By Carlie Kollath Wells/NEMS Daily Journal
OXFORD – Robert Wilson has been making furniture for the past 25 years. He’s built everything from a wine cellar for New York Giants quarterback Eli Manning to media centers to library display cases for the William Faulkner collection at the University of Mississippi.
But the self-employed man is expanding his business into the hospitality industry, a move he hopes will be kinder to his body.
“I’m 53 now,” he said. “I have a lot more aches and pains.”
He leased his University Avenue shop and land to Newk’s and moved his business in 2005 to land he had off Highway 6. He started with a barn he built himself in 1996.
“I thought I’d lose a lot of commissions,” he said. “To my surprise, I’ve been busier than ever.”
He and shop manager Mike Briscoe continue to make custom pieces in Wilson’s woodshop that overlooks a goat pasture. They make tables, chests, beds, media centers, armoires, cabinetry and any other custom-ordered wood pieces.
He’s expanded the whole concept to Willowdale Farm. The 33-acre farm encompasses his furniture shop, his living quarters and a bed and breakfast that doubles as his showroom. He’s also going back to his family’s roots of backyard gardening.
“I raise chickens and grow vegetables the same way people did a hundred years ago,” he said. “Since I moved out here, I’ve found woodworking is part of my life and art.”
He cultivates a peaceful ambiance at the farm and encourages his B&B guests to roam the grounds, visit the goats and check on the okra in the garden. His work has made Willowdale Farm a popular destination with tourists, parents of Ole Miss students and university visitors.
“The response has been phenomenal,” he said. “I had no idea there’d be so much interest.”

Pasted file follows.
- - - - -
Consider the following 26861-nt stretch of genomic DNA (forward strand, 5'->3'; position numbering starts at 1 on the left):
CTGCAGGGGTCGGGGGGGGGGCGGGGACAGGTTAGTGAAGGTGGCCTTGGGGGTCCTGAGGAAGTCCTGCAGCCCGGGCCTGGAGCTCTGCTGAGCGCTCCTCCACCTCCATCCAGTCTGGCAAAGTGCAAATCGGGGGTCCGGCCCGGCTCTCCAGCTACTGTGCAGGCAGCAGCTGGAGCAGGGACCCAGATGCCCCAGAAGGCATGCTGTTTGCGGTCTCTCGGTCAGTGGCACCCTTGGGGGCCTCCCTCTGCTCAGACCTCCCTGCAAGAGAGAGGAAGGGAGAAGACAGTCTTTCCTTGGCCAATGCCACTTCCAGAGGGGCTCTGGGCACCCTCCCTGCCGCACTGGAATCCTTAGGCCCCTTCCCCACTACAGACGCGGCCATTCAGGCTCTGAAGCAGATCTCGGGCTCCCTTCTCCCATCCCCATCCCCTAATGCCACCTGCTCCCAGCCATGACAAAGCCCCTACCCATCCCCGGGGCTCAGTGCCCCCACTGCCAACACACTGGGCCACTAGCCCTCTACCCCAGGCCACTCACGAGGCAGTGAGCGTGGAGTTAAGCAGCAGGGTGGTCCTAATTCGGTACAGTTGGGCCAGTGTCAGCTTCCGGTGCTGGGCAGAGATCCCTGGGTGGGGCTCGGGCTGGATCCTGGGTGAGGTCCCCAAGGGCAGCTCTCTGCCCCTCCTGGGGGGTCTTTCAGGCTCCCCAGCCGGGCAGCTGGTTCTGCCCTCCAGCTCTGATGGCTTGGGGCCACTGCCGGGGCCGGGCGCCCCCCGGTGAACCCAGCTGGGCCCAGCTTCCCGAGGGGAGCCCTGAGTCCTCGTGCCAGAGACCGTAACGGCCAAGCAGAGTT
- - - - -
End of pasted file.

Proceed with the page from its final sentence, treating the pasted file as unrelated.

As of October, he’s already booking weekends in for next year.
“I’ve got so many friends I’ve made,” he said. “I thought when I started, football season would be the only draw.”
The B&B is a part of his retirement plan, but the farm has contributed to his personal satisfaction as well.
“I get to have a connection to the dirt,” he said. “I see the changing of seasons. I’ve realized that is going to be a part of my life as much as woodworking. … This place has become a part of my art and the way I express myself.”
He’s also focusing on becoming self-sufficient. He raises chickens and goats and has a fully stocked kitchen garden. He has multiple compost piles he uses to amend his raised beds.
He also is handy when it comes to building projects. He’s building a small cabin on his land for his mother to stay in when she needs an extra helping hand.
“When I moved out here, if I’d known how much work it was going to be, I’d have run from it,” he said. “It runs me ragged sometimes, but I’m not a good delegator. I seem to want to have my hand in everything.”
And he has more projects in the works. He’d like to add an outdoor fireplace with seating where guests can enjoy the night sky.
“I truly enjoy people being here and enjoying it,” he said. “I enjoy seeing people walking around, knowing they’re enjoying a little peace for while.”